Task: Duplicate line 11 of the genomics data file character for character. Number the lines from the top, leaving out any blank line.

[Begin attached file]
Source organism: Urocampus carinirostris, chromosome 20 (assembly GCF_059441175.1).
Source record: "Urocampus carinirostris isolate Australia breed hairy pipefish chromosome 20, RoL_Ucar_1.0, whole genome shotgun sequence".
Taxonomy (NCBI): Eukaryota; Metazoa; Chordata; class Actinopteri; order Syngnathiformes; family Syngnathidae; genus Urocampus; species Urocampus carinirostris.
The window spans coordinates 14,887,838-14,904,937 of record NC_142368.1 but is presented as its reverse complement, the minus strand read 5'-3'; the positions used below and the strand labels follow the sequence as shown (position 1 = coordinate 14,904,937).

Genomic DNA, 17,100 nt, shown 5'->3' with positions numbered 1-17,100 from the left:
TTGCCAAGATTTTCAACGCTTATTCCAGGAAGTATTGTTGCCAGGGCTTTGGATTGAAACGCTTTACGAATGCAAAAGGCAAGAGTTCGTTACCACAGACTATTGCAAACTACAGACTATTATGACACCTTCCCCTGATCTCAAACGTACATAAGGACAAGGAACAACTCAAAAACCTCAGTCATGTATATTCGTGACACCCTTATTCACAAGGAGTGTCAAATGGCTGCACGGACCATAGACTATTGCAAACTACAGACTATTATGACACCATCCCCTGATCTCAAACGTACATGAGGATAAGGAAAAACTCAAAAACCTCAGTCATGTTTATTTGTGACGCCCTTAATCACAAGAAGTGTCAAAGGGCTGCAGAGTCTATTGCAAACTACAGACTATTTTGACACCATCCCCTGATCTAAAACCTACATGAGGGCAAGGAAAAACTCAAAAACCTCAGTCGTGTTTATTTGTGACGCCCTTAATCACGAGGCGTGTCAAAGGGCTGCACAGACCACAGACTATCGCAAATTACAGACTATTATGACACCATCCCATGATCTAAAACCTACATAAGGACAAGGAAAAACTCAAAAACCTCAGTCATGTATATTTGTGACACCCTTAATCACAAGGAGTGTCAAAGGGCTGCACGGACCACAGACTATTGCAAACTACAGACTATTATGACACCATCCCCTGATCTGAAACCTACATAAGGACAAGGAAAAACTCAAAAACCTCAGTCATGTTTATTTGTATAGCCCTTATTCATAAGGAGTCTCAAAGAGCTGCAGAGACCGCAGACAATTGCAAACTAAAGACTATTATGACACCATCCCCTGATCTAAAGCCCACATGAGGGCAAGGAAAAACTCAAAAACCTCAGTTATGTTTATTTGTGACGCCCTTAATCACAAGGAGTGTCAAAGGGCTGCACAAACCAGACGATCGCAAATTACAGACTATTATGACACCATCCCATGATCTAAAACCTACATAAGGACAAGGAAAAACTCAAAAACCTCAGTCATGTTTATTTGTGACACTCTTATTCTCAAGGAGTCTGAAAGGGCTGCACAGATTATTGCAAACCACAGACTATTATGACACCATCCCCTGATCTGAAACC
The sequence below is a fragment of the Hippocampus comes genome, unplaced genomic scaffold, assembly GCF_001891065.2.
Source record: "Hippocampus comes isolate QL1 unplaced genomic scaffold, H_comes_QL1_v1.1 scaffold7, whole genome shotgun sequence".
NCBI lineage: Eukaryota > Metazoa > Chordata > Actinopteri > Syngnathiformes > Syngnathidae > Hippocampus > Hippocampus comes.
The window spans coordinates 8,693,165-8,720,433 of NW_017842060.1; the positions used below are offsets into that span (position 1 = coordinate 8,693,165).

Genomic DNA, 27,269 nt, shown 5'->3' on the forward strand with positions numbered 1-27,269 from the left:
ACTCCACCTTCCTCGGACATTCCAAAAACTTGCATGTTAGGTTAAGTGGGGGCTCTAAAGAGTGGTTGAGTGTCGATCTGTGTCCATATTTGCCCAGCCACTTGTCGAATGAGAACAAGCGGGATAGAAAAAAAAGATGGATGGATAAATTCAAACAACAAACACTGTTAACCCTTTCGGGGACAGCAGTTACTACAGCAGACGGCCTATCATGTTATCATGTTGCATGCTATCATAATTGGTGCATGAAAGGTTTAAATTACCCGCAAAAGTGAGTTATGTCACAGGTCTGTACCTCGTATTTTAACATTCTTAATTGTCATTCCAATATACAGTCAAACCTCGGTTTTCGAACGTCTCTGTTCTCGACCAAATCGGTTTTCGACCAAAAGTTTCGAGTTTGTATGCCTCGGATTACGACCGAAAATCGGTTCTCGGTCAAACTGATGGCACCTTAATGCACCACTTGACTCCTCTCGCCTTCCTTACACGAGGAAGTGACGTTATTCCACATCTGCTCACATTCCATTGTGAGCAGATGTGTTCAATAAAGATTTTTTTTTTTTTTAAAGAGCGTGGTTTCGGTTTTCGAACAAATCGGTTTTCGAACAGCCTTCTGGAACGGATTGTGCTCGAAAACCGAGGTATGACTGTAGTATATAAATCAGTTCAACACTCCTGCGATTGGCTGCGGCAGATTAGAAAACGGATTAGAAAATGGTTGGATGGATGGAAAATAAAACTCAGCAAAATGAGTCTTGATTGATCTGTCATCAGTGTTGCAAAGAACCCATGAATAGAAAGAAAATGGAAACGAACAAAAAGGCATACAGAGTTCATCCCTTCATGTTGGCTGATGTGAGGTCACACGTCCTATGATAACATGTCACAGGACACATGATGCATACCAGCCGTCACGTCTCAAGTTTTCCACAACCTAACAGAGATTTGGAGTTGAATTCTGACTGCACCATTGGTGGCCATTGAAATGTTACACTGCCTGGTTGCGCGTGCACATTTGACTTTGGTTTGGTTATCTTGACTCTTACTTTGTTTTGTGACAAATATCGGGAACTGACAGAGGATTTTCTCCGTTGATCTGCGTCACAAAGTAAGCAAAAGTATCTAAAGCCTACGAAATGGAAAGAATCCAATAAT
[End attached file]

Genomic DNA, 27,269 nt, shown 5'->3' on the forward strand with positions numbered 1-27,269 from the left: